Nevertheless, the two project coordinators, Sawsan and Doaa, do their best. There are smiles on both sides as their description unfolds of the Valuable Girl Project. In Port Said, Matay, Armant, Sohag and Luxor, the volunteers learn, 142 Little Sisters and 142 Big Sisters meet twice a week. The older sister mentors the younger one in schoolwork and life skills; the coordinators teach them the value of teamwork, creativity, planning, and accepting others. Many times, the Big-Little Sister relationships are Christian-Muslim, offering an important bridge between people whose paths might not otherwise cross.

The Valuable Girl Project participants, in turn, find out what brings this gaggle of foreigners to Egypt. They hear how the volunteers are lured from around the world by the chance to see the real Egypt, form close relationships with Egyptian children, and be transformed by their love. They learn how the volunteers are inspired by the kids, even as they teach a love of learning with fun educational activities.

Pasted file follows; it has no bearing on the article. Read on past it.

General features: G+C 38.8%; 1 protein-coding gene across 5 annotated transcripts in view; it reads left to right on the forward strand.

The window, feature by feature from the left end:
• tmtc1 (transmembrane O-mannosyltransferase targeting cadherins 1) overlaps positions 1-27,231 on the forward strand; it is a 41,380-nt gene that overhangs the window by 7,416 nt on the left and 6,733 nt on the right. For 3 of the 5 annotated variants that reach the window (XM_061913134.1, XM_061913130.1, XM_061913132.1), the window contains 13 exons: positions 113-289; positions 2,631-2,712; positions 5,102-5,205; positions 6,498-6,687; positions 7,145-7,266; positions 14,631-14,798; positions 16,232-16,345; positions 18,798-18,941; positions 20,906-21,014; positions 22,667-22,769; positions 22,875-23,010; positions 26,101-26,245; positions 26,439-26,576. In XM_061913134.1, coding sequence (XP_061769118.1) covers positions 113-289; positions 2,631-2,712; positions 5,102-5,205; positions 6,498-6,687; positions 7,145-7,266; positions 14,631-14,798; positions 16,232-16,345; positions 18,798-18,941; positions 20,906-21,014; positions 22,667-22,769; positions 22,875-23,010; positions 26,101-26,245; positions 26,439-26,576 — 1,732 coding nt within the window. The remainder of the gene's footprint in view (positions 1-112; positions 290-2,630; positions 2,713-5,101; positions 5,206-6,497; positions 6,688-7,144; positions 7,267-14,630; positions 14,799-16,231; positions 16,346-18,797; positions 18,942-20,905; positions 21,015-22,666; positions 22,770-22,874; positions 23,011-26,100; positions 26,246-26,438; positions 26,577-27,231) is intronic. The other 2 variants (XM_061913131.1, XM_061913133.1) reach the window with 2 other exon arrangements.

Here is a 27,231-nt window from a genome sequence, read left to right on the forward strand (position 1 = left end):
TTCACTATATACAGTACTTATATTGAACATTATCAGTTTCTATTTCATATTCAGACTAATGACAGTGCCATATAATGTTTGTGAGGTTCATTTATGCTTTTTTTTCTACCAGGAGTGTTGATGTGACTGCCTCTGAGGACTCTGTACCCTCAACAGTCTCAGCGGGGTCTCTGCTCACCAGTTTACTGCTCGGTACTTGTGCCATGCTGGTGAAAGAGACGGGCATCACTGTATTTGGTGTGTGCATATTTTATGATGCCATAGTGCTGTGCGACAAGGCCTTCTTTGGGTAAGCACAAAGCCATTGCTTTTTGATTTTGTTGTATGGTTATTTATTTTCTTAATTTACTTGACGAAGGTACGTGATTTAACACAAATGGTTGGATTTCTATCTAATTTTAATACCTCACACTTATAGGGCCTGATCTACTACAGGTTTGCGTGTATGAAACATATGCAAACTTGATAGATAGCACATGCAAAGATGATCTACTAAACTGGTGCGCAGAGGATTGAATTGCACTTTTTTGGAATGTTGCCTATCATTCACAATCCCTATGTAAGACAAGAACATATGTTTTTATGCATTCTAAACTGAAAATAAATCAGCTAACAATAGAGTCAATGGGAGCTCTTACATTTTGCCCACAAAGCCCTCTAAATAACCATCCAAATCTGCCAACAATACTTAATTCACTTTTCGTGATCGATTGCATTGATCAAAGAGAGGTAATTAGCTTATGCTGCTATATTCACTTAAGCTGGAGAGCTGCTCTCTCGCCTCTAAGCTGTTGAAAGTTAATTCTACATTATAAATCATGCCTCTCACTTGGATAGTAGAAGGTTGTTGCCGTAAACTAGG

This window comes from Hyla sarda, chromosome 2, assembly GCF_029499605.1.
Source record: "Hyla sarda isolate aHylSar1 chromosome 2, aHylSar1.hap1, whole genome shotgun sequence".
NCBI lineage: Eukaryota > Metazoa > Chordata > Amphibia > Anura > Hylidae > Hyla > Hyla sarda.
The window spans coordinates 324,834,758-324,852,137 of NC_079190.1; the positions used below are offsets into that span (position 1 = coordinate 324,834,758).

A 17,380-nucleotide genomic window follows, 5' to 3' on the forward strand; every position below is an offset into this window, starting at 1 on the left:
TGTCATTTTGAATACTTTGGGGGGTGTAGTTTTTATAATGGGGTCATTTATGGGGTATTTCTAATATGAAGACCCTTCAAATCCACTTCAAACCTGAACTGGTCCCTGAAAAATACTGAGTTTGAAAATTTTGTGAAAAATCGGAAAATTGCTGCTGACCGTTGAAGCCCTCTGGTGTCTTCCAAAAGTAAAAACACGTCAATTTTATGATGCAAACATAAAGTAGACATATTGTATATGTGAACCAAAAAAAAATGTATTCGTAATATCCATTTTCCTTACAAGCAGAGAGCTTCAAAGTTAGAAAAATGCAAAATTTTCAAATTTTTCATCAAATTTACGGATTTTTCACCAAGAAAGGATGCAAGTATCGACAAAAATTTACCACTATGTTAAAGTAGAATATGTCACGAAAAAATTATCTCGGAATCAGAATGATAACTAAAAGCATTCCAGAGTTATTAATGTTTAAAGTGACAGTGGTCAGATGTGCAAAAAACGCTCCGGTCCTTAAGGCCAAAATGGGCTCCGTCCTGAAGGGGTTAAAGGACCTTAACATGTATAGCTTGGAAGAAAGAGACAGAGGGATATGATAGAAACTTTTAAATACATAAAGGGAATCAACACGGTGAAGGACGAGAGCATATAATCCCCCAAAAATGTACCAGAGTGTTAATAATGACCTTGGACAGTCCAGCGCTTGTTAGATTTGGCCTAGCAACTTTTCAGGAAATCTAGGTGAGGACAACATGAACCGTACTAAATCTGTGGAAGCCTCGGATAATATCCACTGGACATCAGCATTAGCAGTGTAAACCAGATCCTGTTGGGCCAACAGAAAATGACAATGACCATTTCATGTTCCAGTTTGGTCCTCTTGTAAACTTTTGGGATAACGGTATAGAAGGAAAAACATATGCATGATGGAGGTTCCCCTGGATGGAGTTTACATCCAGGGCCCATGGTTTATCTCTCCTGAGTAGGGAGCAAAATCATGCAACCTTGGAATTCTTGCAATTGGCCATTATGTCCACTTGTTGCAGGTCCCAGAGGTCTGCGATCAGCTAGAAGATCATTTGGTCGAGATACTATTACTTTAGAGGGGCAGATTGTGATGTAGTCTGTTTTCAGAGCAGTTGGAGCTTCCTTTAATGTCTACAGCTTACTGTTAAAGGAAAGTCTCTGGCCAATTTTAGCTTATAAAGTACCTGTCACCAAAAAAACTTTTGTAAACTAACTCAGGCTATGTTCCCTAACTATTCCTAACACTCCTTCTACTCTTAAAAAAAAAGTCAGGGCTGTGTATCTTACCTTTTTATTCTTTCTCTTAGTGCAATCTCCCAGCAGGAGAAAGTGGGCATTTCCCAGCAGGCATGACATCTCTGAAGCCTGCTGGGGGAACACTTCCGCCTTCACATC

The most interesting thing about today’s encounter is how it reflects the fruition of three projects. The Serve to Learn volunteers have also been meeting the mothers of the fatherless children served by Coptic Orphans. It’s precisely because of those mothers that the Valuable Girl Project exists.

The story is this: The more Coptic Orphans staff got engaged with the orphans’ families, the more they began to see a really striking trend. Mothers were dying — denying themselves medical care — because they felt valueless and were using what little money they had to meet their children’s needs. But of course, a healthy child requires a healthy mother. Stopping this destructive cycle seemed desperately important, so a decade ago the Valuable Girl Project was founded.

Since that time, the Valuable Girl Project has been working with girls to ensure they stay in school, believe in themselves, and become healthy mothers.

So now the Serve to Learn volunteers have the full story: from the fatherless children they’ve met, to their mothers, to the young women that the Valuable Girl Project aspires to put on a different path. It’s a path that’s heavy on studying, and soon the girls head back inside to continue learning together. Meanwhile, the volunteers are back on the road to the school where they teach their kids. Education, education, education — that’s the key.